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Prom Dresses Are Just Dresses Now

Prom Dresses Are Just Dresses Now
Prom Dresses Are Just Dresses Now


For high schoolers across America, prom season means heady nights of corsages, limousines, broken curfews, and gaudy, bedazzled gowns—except, maybe not that last part anymore. The words prom dress once conjured images of shimmering taffeta and poofy princess skirts and other cringeworthy fashion choices only teens would make. You can still buy those types of dresses, but these days, high-school dance floors are more refined, filled with slinky satin, garden-party florals, and corseted bodices—designs that women in their 20s, 30s, and beyond might wear.

Over the past decade or so, the style divisions among age groups have become far more fluid. Social media has flattened the landscape of influence, so people of all ages are being fed similar content. Retail, meanwhile, has moved away from age-specific brands toward fast-fashion sites and online stores with wide appeal. The assimilation is especially clear in prom style. Teens will wear just about any fancy adult look to the dance, whether it be a relatively casual dress you might see at an Easter brunch, or a jumpsuit fit for the red carpet. This has spurred an existential crisis in teen fashion: What even is a prom dress anymore?

That question once had a distinct answer. High schoolers in earlier decades had specialized magazine editions such as Teen Prom and Seventeen Prom, which promised hundreds of pages of “pretty dresses” designed just for that night. Chain stores made for young people, such as Rue21, and separate junior sections at department stores made these styles easy to shop for. Now most of those teen magazines are defunct, many of the chains have declared bankruptcy, and many department stores have closed. Teens have been left to their own devices.

Grace Karle, an 18-year-old senior from Illinois, has tried a few different sartorial approaches. At her first prom, last year, she wore a “classic, Cinderella-looking blue dress”—an archetypal “for teens” look. But in retrospect, she realized it wasn’t her style. So this year, she scoured Pinterest for inspiration and ultimately chose a floral, full-length, ruffled gown with a matching belt and ribbon-tie sleeves. It’s a sophisticated look, made by a brand, V. Chapman, that is a favorite of bridal parties. I have friends in their 30s who have worn similar styles to summer weddings. For Karle, this was part of the appeal. She wanted something that didn’t scream “prom” so that when she was older, she could look at photos and think, “Oh, that dress is so pretty,” she told me.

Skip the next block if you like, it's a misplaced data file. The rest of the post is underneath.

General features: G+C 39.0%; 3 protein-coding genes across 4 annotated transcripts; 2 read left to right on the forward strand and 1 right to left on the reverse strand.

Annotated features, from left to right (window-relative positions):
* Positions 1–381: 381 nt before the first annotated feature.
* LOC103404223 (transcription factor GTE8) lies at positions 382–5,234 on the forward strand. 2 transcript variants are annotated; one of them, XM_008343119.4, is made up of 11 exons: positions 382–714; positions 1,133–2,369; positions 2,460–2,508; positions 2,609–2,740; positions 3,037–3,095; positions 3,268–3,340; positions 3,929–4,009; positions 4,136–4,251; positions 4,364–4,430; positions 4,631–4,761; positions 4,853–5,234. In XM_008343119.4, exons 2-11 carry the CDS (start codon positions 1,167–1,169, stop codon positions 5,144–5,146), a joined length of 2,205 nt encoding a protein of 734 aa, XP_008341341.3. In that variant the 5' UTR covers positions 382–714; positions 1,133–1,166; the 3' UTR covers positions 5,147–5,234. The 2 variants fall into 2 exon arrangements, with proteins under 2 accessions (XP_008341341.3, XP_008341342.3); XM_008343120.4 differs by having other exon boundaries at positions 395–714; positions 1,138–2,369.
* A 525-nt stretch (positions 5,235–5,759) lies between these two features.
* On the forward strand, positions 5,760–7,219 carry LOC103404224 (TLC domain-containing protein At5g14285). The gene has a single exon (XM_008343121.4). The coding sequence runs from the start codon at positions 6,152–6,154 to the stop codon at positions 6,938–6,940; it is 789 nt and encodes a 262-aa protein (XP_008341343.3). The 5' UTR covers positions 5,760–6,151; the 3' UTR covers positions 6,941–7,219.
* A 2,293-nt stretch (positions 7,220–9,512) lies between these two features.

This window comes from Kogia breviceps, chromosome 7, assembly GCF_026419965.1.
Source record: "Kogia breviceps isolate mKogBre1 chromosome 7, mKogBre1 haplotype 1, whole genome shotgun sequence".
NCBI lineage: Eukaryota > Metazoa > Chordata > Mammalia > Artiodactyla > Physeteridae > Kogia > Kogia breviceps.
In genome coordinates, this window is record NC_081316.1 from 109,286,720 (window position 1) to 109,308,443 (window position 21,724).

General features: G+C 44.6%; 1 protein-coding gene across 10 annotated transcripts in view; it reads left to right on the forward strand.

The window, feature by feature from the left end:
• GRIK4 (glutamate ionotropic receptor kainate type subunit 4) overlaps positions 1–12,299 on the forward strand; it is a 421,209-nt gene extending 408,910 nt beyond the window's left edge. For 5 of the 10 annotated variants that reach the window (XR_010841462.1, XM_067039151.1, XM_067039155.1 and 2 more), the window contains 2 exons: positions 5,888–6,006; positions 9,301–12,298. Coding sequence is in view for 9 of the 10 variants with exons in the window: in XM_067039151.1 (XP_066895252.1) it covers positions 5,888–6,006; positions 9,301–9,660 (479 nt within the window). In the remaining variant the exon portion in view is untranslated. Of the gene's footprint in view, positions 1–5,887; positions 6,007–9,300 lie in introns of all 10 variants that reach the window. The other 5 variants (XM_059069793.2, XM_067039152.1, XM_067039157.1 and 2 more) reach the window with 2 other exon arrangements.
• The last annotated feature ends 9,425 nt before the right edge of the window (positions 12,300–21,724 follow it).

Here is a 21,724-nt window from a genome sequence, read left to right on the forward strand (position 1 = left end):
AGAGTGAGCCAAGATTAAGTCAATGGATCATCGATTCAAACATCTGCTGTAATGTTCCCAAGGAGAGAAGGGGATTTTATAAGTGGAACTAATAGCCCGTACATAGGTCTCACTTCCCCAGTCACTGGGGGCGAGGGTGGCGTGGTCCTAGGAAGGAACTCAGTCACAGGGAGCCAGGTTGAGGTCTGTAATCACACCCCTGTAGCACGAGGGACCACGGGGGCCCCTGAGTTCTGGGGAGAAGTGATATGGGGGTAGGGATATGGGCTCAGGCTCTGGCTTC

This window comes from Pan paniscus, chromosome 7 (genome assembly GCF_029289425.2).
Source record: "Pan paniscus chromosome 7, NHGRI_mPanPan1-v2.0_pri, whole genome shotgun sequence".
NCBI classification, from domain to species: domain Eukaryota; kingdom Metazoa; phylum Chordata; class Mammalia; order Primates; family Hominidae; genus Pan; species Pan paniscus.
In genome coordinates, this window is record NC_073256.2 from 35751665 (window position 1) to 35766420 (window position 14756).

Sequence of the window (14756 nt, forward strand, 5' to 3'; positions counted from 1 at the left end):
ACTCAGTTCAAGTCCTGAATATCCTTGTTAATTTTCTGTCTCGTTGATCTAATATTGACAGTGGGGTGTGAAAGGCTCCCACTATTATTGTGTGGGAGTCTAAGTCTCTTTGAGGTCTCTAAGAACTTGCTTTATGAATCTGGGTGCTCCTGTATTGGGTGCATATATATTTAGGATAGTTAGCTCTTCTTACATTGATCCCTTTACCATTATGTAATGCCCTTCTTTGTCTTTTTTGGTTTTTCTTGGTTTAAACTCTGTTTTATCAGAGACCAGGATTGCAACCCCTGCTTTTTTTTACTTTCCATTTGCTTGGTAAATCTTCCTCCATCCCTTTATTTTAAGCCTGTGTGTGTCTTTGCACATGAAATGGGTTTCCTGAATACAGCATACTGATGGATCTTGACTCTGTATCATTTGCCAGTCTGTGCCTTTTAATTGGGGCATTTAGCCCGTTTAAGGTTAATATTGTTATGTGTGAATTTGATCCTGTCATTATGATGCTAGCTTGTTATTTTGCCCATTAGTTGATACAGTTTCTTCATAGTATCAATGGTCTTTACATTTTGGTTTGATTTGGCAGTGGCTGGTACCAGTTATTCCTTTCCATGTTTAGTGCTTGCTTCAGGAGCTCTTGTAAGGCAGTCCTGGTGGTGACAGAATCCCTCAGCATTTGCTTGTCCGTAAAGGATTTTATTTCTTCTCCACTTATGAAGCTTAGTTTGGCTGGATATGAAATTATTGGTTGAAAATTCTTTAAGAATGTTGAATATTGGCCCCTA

A lot of young people shopping for prom are, like Karle, drawing from a world of influences unbounded by age. On social media, “someone who’s 17 may follow someone who’s 35, or someone who’s 35 may follow a 16-year-old,” Felicia Garay-Stanton, the PR director for Jovani, one of the best-known prom brands, told me. The few remaining teen chains, such as Abercrombie, have adjusted their offerings to draw in more 20- and 30-somethings, attempting to compete with online stores that have more expansive selections. Jovani’s options have blurred the line too, Garay-Stanton told me. She recently spoke with a woman in her late 30s who was trying on one of the brand’s “iconic prom styles” for a black-tie wedding; it fit the event’s dress code flawlessly. When you can wear anything to prom, you can wear a prom dress to anything.